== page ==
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Electronic Arts said today it has priced $550 million in convertible debt in a private placement. That means it is borrowing money in order to finance part of its purchase of PopCap games, which will cost $750 million at a minimum and as much of $1.3 billion over time.
EA has the cash for this deal, but it isn’t using it. That could mean EA’s buying spree isn’t over, since the debt will give EA more financial flexibility to use its cash on other acquisitions.
EA itself said the debt relates to EA’s purchase of PopCap Games for up to $1.3 billion earlier this week. EA has plenty of cash, but the fact that it is turning to debt suggests that it doesn’t want to use that cash to pay for PopCap and would rather borrow that money. That suggests EA may still have a need for cash above and beyond buying PopCap.
The convertible debt is for 0.75 percent convertible senior notes that are due 2016. The placement is expected to close on Wednesday, July 20. The notes will be convertible into cash and shares of EA’s common stock at a conversion rate of 31.5075 shares of common stock per $1,000 principal amount. That is about $31.74 a share in common stock. EA has also granted the initial purchasers in the private debt offering an option to purchase up to $82.5 million in notes to cover overallotments.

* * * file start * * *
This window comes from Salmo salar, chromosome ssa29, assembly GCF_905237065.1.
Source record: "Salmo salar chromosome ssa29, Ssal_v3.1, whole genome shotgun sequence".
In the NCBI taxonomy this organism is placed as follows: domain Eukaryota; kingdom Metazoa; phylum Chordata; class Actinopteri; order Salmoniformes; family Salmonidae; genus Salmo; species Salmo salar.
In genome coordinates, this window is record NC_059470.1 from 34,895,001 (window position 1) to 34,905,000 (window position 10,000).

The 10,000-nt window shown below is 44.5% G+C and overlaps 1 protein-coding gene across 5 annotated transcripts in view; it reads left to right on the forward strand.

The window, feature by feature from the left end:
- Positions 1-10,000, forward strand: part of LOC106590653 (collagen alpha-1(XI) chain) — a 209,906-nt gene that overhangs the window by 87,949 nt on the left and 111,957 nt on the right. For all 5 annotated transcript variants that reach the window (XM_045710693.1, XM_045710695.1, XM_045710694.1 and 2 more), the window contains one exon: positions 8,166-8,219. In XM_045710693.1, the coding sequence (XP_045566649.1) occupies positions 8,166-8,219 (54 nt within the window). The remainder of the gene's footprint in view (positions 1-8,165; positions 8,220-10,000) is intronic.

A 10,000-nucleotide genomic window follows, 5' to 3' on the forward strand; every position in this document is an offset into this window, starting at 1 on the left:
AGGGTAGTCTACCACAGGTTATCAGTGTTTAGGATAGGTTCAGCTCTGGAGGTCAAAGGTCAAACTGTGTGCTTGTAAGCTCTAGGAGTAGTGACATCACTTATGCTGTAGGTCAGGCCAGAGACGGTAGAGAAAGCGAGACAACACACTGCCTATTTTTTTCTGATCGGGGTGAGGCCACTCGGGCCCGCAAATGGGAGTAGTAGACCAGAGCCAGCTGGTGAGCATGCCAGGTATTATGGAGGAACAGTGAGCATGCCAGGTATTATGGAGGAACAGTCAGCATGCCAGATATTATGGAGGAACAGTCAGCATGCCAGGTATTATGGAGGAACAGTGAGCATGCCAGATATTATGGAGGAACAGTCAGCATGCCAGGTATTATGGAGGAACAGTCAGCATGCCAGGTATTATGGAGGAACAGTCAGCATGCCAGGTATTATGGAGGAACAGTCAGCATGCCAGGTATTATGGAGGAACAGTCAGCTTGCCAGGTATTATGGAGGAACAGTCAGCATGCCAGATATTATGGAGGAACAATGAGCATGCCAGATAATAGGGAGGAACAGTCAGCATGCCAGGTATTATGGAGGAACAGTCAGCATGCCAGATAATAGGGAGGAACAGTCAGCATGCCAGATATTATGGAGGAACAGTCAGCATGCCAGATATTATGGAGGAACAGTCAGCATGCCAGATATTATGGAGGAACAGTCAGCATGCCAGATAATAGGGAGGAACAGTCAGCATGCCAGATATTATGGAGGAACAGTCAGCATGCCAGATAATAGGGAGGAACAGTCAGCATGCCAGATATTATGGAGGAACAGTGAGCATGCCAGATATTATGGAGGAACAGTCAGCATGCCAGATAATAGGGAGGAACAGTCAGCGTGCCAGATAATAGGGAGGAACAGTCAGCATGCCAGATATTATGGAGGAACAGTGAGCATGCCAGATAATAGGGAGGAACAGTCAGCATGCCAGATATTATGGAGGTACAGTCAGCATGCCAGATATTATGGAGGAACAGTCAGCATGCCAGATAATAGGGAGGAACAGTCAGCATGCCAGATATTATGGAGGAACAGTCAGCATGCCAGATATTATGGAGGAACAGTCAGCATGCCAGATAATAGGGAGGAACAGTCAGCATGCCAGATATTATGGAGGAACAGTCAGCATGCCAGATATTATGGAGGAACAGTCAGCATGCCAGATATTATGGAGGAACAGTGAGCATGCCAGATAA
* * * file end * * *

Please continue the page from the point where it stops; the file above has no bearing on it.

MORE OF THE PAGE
EA says the net proceeds of the deal will be $536.6 million. EA said the various deals could result in a change in the company’s stock price as investors react to the news.
The financial transaction has been undertaken to complete the cash part of the acquisition of PopCap. But EA already has about $2 billion in cash, so it is doing this deal presumably to maximize its financial flexibility. EA said it would pay a minimum of $650 million in cash and $100 million in stock for PopCap, the Seattle-based maker of casual games.
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